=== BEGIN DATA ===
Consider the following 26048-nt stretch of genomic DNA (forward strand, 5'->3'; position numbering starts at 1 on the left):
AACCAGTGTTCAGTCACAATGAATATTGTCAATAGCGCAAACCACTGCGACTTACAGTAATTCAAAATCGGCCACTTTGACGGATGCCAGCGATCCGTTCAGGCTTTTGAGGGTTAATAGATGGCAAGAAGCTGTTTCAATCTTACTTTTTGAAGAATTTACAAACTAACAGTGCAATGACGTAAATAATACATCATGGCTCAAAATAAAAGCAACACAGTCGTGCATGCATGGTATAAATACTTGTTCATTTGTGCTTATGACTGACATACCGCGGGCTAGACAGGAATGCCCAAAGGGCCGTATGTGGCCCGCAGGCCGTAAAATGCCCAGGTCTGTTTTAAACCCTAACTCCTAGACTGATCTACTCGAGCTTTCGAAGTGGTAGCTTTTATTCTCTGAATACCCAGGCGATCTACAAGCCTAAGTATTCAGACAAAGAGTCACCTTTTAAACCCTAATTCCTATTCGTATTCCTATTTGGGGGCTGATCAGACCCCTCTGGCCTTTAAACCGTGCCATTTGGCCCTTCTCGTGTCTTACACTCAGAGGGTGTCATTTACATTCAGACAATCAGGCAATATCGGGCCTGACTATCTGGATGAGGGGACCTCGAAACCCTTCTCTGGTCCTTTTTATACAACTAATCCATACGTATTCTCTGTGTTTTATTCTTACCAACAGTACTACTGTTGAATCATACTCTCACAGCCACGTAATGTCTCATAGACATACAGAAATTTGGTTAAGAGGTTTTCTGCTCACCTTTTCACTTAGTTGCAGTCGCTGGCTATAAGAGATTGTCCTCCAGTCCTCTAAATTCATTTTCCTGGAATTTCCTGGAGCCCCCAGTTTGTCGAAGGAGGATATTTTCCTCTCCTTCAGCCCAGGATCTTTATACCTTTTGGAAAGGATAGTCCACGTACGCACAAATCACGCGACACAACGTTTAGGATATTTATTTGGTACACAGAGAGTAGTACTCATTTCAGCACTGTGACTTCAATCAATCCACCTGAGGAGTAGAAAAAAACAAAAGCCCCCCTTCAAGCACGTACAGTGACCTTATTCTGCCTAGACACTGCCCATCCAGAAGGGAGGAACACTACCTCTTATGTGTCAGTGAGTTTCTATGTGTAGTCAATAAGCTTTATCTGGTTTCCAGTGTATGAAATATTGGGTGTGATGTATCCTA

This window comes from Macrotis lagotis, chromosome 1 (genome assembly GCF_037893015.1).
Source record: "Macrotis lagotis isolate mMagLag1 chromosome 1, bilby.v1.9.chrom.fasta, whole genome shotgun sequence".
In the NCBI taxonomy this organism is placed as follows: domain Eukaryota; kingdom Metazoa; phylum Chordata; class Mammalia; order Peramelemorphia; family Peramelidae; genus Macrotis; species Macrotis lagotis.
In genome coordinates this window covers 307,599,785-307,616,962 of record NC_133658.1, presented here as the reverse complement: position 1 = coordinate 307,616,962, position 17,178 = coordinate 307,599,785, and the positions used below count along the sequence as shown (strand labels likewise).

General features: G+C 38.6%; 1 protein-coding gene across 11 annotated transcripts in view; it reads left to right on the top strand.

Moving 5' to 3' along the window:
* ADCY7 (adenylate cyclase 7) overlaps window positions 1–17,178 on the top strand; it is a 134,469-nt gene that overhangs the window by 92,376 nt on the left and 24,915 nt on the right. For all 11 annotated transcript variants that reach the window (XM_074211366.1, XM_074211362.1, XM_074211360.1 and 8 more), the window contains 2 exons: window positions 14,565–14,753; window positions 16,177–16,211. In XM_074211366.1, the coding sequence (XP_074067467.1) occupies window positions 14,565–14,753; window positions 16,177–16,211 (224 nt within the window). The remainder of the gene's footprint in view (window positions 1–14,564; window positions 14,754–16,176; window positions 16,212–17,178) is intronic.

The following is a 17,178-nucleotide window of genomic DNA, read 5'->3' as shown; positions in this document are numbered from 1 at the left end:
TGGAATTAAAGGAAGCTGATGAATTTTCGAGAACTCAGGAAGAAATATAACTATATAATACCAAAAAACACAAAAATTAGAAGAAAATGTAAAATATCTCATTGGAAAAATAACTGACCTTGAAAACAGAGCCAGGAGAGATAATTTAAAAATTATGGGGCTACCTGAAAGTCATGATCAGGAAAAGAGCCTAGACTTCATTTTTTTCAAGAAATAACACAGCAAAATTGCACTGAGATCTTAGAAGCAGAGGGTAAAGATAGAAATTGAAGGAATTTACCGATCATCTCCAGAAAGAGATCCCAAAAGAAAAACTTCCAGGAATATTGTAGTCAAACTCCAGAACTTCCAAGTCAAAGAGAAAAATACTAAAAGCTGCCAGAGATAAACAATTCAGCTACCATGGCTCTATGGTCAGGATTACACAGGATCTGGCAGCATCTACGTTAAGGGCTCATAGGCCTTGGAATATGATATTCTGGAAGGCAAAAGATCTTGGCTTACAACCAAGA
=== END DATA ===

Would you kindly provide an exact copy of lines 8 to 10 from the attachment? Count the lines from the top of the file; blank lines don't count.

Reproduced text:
Moving 5' to 3' along the window:
* ADCY7 (adenylate cyclase 7) overlaps window positions 1–17,178 on the top strand; it is a 134,469-nt gene that overhangs the window by 92,376 nt on the left and 24,915 nt on the right. For all 11 annotated transcript variants that reach the window (XM_074211366.1, XM_074211362.1, XM_074211360.1 and 8 more), the window contains 2 exons: window positions 14,565–14,753; window positions 16,177–16,211. In XM_074211366.1, the coding sequence (XP_074067467.1) occupies window positions 14,565–14,753; window positions 16,177–16,211 (224 nt within the window). The remainder of the gene's footprint in view (window positions 1–14,564; window positions 14,754–16,176; window positions 16,212–17,178) is intronic.

The following is a 17,178-nucleotide window of genomic DNA, read 5'->3' as shown; positions in this document are numbered from 1 at the left end: